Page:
The surreal figurative sculptures of Paris-based contemporary artist Jean-Marie Appriou blend an alchemy of archaic, mythical, and futuristic forms.Read More
Born in Brest in the north-west of France in 1986, Jean-Marie Appriou's upbringing in the Brittany region can be seen to have informed the rural motifs, plants, and animals that persist in his sculptures.
Appriou studied art at the École régionale des beaux-arts in Rennes, graduating in 2010. His first forays into smelting and casting metal were largely self-taught, in his father's garden in Brittany. Appriou began to work in dedicated foundries in 2016.
French sculptor Camille Claudel's work was an early influence. Appriou has also cited further artistic influences including French illustrator Jean Giraud, Chilean-French multimedia artist Alejandro Jodorowsky, Eugè ne Delacroix, and French and Swiss Romanticism.
Appriou's work presents a theatre of strange worlds occupied by human characters, flora, and fauna. Across heavily worked surfaces, Appriou explores symbolic transitions using materials including aluminium, bronze, glass, clay, and wax.
For the exhibition Sonde d'arc-en-taupe in 2014, Jean-Marie Appriou created a five-tonne sculptural assemblage of cast iron and bas-relief for the basement of the Palais de Tokyo in Paris. Crafted in a custom-built furnace, the work comprised elements of the human figure, and an assortment of man-made and natural forms including a potter's wheel, seashells, and stalactites. Featuring durational depictions of limestone, as well as pottery—from the extraction of clay from a swamp, to firing in the kiln—Sonde d'arc-en-taupe symbolised the transformational cycles of natural and manufactured materials.
Jean-Marie Appriou's sculpture calls upon a slew of recurring characters. As he explained in Cura Magazine, 'The cosmonaut, the beekeeper and the bather are characters with whom I began sculpture'.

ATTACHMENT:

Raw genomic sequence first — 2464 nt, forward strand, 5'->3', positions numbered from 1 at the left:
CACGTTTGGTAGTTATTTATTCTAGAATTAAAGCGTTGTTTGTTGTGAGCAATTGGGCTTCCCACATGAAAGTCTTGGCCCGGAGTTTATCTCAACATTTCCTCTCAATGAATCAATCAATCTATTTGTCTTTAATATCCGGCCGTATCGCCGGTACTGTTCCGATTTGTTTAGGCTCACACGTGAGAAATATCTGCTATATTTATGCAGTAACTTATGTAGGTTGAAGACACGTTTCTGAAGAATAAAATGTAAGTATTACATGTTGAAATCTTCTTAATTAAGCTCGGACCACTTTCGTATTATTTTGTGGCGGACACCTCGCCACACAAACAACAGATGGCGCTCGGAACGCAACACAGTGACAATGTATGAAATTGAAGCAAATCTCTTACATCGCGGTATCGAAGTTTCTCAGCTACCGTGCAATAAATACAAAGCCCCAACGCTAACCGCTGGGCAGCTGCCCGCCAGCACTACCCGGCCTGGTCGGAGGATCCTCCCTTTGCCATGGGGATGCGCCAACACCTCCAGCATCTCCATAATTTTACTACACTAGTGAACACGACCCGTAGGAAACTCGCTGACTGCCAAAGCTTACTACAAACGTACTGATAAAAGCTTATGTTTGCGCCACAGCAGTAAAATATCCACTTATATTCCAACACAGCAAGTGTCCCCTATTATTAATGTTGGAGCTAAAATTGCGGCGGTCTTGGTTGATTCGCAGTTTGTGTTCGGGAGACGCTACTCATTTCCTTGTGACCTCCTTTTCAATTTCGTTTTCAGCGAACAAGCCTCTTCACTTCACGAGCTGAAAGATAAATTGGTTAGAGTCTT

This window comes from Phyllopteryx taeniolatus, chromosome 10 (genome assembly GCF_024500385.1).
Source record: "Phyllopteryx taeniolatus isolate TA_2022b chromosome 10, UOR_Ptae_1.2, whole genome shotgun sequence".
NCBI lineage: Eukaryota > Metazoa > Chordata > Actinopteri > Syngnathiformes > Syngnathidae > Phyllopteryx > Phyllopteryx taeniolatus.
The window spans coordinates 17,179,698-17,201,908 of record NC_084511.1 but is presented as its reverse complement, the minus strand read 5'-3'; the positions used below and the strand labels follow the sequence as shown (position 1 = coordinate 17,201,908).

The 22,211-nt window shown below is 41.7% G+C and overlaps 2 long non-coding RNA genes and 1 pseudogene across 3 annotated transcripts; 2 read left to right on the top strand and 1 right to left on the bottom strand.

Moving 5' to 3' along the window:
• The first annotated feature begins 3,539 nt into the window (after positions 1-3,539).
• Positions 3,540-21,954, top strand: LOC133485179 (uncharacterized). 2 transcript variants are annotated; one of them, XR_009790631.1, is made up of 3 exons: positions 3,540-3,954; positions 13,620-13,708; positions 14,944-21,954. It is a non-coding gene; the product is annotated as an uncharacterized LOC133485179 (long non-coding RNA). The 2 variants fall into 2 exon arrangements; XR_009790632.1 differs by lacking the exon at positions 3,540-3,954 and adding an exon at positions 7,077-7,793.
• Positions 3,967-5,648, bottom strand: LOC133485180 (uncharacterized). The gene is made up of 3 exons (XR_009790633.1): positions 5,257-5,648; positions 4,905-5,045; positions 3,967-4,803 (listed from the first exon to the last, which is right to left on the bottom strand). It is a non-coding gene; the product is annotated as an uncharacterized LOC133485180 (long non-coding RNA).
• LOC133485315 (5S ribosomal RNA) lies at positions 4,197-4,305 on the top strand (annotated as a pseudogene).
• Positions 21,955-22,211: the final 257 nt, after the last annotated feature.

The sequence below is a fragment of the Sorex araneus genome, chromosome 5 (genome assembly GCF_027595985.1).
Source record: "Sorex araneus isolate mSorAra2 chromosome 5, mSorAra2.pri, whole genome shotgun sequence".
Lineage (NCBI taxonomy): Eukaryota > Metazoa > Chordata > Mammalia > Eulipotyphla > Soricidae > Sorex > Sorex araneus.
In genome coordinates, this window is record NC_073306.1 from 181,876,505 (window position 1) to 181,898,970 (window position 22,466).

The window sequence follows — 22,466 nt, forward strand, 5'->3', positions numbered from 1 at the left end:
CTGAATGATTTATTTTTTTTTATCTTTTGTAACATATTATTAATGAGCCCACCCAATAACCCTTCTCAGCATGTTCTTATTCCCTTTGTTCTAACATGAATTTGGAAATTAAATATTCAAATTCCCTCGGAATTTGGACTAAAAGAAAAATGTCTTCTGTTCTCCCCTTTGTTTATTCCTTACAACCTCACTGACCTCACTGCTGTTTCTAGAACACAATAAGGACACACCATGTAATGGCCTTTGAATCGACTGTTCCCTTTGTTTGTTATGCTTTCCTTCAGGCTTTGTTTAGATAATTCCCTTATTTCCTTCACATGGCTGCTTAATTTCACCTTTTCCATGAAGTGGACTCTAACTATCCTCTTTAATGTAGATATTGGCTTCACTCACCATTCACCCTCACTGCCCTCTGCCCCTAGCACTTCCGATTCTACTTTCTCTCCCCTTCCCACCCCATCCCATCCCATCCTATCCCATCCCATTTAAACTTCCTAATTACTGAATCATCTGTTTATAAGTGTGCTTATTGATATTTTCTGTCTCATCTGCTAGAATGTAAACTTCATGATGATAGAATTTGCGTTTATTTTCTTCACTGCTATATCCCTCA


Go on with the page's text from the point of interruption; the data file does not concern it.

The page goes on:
In Beekeeper (Hydrangea) (2016), the artist presents a nude aluminium beekeeper figure adorned with a blown-glass hat—a reference the alchemist in Jodorowsky's 1973 film Holy Mountain. The figure clutches a bouquet as though preparing to go on a date, but with the world's last remaining bees rather than a human counterpart. Later versions of Appriou's work include a figure adorned with a locust, or carrying a child astronaut.
Another enduring motif, the child astronaut 'evokes an uncertain future; he is alone in space', as Appriou explains in Cura. Featured in Nude in the Rye 3 (2016), this motif was constructed in aluminium, with a blown-glass helmet.
In Very Rich Hours (2020) at New York's CLEARING gallery, the artist incorporated a chainmail-clad, adult version of the astronaut, into a multi-dimensional revision of traditional Arthurian legends. For his first show in Japan at Kaikai Kiki Gallery in 2021, Appriou presented a new series of astronauts whose stature and bronze heads evoked ancient Egyptian sculpture, while their space suits and coloured glass helmets evoked science-fiction aesthetics.
Appriou has also created enclosed miniature landscapes. Works such as The Cave of Time (Mystique) (2018) and The Cave of Time (Mythologique) (2018) are constructed from aluminium, cast from imprints made in clay. Hands are seen to reach out from the earth, amidst surreal miniature stalactite-lined caverns.
In his cast aluminium 'Cypress' (2018) grotto sculptures, Appriou mimics the haunting silhouettes of trees in the 'Isle of the Dead' paintings (1880–1901) by German symbolist Arnold Böcklin's.
Animals consistently appear in Appriou's works—from long-legged camels complete with modelled reflections, to anthropomorphic sharks—seen in The Dance (2018). For the group exhibition Voyage d 'hiver (2017) at Versailles, the artist presented a giant cast aluminium swan.
Jean-Marie Appriou has presented several outdoor public commissions, including a set of camel works for Art Basel in Miami Beach (2016); Grotto (2018), a set of sculptures presented at the Tuileries Garden for FIAC Paris 2019; Noses (2018), a permanent installation in Zurich's Maagplatz; and The Horses (2020), a suite of three surreal equestrian sculptures commissioned by the New York Public Art Fund for Central Park.
Jean-Marie Appriou has been the subject of both solo and group exhibitions internationally.
Select solo exhibitions include Event Horizon, Kaikai Kiki Gallery, Tokyo (2021); Open Space # 1, Fondation Louis Vuitton, Paris (2018); Sonde d'arc-en-taupe, Palais de Tokyo, Paris (2014); Kinkyramyk, Piacé le Radieux, Bézard – Le Corbusier, Piacé (2012).
Select group exhibitions include Souffler de son souffle, Fondation Vincent van Gogh, Arles (2021); Voyage d'hiver, Château de Versailles, Versailles (2017); La solitude, Astrup Fearnley Museum of Modern Art, Oslo (2014); BYOB, Palais de Tokyo, Paris (2012).
Michael Irwin | Ocula | 2022